There have been little nuances, but keeping and maintaining positivity through all of this has been my steadfast. A big obstacle throughout this process that I never even considered would be an obstacle is dealing with the battle of insurance. The first time

nd Atticus Maranda a

was during my first round of chemo. I was provided an anti-nausea drug that worked wonders, however without insurance, that drug was $700. When I started round 2, I got severely sick and severely nauseated, but the insurance denied me my medication. It actually made my treatment halt because I was so sick that I couldn't go on and do treatments. The insurance company had to have multiple documentations, and they still never approved it. RM: What message would you like to provide women in the community? MH: Make sure you're checking yourself out, and when you don't feel right, or you think something is wrong, go and talk to somebody about it. Go and have it checked. RM: What one word would you use to describe life after cancer diagnosis? MH: Adventure. My husband and I were ready to start a whole new life. It has been a long journey. I’m 33 and we’ve been struggling to have kids. We just celebrated our 10-year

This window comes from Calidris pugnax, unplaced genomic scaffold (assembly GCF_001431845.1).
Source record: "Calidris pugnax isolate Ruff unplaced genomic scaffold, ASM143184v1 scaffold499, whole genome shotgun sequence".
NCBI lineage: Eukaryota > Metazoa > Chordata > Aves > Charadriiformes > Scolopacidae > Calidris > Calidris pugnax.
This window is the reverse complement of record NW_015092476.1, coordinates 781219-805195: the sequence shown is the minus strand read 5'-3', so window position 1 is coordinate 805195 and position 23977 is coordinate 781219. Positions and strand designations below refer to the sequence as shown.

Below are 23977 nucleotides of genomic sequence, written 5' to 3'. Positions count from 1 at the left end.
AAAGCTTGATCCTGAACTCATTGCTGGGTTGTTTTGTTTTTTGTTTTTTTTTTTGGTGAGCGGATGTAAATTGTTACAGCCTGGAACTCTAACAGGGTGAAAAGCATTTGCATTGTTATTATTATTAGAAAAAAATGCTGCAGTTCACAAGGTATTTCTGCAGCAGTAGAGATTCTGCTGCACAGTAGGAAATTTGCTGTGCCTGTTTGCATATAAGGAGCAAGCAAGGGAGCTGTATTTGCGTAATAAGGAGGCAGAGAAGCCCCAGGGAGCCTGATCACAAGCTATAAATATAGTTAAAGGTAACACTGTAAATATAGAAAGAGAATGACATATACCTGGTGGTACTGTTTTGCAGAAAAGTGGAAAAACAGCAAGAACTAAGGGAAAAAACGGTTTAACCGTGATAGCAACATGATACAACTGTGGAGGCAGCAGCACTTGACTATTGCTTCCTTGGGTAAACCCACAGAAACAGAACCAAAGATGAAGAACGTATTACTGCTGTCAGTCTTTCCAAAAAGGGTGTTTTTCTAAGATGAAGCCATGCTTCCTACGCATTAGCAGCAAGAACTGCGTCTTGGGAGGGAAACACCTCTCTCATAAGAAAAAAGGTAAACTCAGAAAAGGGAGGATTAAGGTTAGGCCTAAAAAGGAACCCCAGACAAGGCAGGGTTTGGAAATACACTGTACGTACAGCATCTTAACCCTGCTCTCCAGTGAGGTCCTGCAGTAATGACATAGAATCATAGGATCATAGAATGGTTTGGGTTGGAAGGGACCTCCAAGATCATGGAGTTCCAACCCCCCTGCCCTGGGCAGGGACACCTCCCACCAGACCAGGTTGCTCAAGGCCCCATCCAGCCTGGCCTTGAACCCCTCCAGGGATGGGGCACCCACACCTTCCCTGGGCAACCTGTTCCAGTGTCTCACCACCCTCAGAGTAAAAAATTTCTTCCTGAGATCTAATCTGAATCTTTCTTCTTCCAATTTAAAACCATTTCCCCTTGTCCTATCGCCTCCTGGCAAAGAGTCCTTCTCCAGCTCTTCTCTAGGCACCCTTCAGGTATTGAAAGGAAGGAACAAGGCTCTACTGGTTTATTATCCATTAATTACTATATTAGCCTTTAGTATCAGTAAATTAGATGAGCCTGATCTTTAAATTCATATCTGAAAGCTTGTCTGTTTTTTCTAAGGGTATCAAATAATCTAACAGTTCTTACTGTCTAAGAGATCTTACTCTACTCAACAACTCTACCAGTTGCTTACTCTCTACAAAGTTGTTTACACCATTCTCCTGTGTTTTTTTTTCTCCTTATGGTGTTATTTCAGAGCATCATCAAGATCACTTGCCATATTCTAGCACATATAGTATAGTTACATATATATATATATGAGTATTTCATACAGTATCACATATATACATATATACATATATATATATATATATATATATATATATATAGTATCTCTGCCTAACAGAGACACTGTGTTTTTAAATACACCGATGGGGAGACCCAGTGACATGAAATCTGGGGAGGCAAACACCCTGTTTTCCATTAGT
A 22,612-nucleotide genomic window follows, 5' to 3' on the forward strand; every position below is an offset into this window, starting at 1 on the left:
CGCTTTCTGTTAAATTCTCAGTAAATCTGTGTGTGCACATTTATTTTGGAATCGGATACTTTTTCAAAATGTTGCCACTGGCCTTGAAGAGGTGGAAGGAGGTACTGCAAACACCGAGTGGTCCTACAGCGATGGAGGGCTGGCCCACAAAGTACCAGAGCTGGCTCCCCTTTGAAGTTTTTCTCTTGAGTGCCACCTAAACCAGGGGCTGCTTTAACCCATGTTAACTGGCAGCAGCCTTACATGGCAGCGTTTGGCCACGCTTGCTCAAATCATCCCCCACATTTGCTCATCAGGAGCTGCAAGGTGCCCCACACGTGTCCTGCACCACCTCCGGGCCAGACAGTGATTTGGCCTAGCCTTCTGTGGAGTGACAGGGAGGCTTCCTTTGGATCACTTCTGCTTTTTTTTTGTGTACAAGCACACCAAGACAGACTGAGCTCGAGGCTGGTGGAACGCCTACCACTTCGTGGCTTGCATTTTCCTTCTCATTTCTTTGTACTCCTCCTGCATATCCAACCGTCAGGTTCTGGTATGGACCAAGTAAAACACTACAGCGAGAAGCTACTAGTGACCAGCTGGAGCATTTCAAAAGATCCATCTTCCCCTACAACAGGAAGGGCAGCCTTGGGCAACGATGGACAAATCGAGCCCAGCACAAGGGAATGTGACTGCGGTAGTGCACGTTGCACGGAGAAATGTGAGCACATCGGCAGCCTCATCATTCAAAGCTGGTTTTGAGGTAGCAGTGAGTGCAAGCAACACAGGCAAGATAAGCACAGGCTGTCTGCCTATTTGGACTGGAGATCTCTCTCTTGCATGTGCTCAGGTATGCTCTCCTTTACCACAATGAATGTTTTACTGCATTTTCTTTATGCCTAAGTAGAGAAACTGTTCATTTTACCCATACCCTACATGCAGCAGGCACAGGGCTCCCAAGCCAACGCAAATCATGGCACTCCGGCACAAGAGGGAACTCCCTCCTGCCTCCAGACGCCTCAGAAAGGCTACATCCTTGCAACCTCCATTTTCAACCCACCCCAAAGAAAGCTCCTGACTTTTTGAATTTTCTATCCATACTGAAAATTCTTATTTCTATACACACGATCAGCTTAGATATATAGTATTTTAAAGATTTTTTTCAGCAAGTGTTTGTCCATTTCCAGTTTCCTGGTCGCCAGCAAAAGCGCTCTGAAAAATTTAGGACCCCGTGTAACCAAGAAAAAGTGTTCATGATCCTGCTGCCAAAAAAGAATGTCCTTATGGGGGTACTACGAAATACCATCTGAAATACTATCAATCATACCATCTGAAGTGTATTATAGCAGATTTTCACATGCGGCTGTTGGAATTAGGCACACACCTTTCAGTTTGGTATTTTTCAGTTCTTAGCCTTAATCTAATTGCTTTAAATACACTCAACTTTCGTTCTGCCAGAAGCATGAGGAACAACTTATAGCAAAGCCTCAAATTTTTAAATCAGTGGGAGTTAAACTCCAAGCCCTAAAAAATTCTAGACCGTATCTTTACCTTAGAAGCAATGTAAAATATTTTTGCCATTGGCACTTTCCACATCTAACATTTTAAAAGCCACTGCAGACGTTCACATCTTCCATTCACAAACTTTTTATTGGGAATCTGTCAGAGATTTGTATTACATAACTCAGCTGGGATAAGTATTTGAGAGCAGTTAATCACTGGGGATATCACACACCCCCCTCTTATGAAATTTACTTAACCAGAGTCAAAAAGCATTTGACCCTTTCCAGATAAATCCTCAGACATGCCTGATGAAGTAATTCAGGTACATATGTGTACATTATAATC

anniversary, and we’ve never been able to have kids. Now, I’m infertile because it was such an aggressive chemo treatment. The opportunity to move to an island is one of those, ‘Well, all of our baby money was all saved up; let’s just buy the house of our dreams, and let’s live this life. Let’s have fun on this adventure.’ You just have to look at the good. Being a school teacher, I have thousands of children, and I’ve got three beautiful godchildren. It’s just been an adventure, and you just have to take every day as one. It’s hard to know what to say or do when someone close to us receives a cancer diagnosis. We’re pressured to feel like we need to say the right words or offer the right kind of support, but there is no such thing. There is just love and acknowledgement. When asked how the people in their lives could best support them, they responded: Lynette: Ask how they can help. Don’t ask questions about all the details of the chemo, but ask if I need my laundry done. Make a phone call and just say, ‘Hey, I’m thinking about you. I’m praying for you.’ Just a phone call. People will say, ‘You know, I was thinking about you, but I thought you were resting, so I didn’t call.’ Well, how would I know you were thinking about me if you didn’t call? Christine: For me, just so that I know that you’re there, it’s better to ask. It’s just better to say, ‘Hey, how are you? Are you okay? You look good today.’ Just something positive thrown your way can make a big difference. It’s like they say, you find out who your friends really are when you’re going through something that’s really difficult. Don’t be afraid. You can’t catch cancer from me. It’s okay to reach out. Just acknowledge it, because that support system is really what helps you get through. But, ask me. Don’t ask someone else, ask me. Maranda: Just letting us know, ‘You’re not alone. I am thinking about you.’